What benefit does a teacher bring to students when they talk and talk, but no one understands them?  That is always a fear of mine.  I do not want my students to leave lost and confused.  At that point, I have only led them down a dark path.  The teachers words instilled confidence in me that those under my lead receive needed instructions.  The professor confirmed that I led students with clear instructions.


Plan of Action 

We all work hard to do our best.  Most of the time, we do this without considering whether someone sees what we are doing.  We do what we do because that is who we are.  So, to sit down and hear that what I am trying to do is being observed was a pleasant surprise.  It is also invigorating.  I feel recharged to do more.  It is not for the fame or the glory but with the reassurance that it is appreciated. 

I have learned that even the little things matter.  We have been reading about teachers that do small informal things to motivate one another.  I cannot forget that this is leadership, too.  So when the teacher mentioned the individual who needed help navigating around Taiwan, I was surprised that she brought that up.  But she is right.  That is leadership.  So I cannot dismiss the little things I do as a just whatever,” they count too.

That has recharged me to do more.  I know that I have room for improvement.  There is a phrase – the room for improvement is the largest room.  My eyes are opened by what I read. I see that even little things can be tweaked and bring about improvement.  I can sincerely compliment others on just even one thing to lead them to improve.  If I picked a different person to do that with each day, to give one compliment to, seven lives have been brightened and led them to continue to improve.  I want to make this an active plan.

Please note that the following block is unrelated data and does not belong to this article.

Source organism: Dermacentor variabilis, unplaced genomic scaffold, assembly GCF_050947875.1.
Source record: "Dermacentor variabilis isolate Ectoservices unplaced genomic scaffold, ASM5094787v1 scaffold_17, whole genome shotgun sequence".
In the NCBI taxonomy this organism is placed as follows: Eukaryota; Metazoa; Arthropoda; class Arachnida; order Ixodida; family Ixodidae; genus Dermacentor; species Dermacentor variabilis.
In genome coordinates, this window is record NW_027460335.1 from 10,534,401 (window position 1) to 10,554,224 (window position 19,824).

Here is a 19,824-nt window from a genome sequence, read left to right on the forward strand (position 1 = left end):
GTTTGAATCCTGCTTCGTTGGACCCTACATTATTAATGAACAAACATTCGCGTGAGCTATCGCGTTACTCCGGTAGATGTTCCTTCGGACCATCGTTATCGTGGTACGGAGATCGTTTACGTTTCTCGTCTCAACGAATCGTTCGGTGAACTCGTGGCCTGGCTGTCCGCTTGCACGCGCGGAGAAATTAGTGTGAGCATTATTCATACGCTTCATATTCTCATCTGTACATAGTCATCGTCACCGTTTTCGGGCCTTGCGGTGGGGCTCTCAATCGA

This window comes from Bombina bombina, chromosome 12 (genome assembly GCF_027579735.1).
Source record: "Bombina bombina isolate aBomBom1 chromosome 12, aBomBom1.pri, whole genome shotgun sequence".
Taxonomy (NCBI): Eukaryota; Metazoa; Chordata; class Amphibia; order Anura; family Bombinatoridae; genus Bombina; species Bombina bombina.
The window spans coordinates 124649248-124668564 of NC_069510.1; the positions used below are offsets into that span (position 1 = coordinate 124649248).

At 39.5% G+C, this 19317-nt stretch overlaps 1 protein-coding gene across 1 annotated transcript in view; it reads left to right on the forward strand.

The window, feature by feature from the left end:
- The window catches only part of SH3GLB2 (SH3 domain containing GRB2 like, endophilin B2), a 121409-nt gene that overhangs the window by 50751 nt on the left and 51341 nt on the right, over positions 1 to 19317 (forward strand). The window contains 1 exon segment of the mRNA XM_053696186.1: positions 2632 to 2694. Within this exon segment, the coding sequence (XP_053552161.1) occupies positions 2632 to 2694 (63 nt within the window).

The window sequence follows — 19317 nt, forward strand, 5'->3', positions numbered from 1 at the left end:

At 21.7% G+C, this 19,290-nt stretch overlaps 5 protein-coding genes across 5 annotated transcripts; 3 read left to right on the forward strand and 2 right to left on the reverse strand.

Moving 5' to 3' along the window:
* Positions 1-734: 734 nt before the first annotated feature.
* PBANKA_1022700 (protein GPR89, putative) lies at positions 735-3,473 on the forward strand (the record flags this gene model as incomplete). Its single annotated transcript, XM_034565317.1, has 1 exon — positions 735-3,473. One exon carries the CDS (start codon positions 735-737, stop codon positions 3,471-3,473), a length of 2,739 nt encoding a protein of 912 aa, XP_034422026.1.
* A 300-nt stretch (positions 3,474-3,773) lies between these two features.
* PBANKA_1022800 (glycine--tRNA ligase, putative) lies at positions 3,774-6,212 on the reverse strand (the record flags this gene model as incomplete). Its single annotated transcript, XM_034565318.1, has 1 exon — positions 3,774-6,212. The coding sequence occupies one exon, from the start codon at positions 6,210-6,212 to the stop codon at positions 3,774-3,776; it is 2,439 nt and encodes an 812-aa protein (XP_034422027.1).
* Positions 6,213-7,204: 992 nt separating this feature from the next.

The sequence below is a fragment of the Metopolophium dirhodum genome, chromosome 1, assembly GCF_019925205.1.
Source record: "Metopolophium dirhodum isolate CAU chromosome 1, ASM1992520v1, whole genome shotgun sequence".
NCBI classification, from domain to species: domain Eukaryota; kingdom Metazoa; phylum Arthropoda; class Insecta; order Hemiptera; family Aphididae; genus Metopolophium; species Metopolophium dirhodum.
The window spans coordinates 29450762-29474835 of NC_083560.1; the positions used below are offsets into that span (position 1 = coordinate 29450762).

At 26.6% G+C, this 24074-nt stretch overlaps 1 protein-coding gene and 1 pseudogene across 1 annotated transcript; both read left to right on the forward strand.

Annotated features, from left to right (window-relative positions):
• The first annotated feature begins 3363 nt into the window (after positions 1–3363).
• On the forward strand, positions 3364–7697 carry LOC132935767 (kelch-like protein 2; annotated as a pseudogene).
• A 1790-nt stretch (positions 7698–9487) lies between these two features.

To be made aware that I touch people through the little and big tasks that I have endeavored in motivates me.  I enjoy helping others.  I do not care about the accolades.  For me, just knowing that it touched them is what matters.  So hearing the observations of these interviewers has motivated me to learn more and undertake more.


This was a challenge.  Grant it – it was all about me, so that should have made it easy.  But looking at yourself in a mirror is not always easy.  This undertaking was like a mirror.  Sometimes we shy away from mirrors, afraid to face what we know” we will see.  Other times we slowly and reluctantly approach a mirror, turning one way or another hoping for the best view of ourselves.  However, this task forced me to hand the mirror over to someone else so I could face it head-on.  I am happy I looked in the mirror.”  I am pleased with what I saw.  True, I did not see perfection, but despite that, it was an inspiring side of me.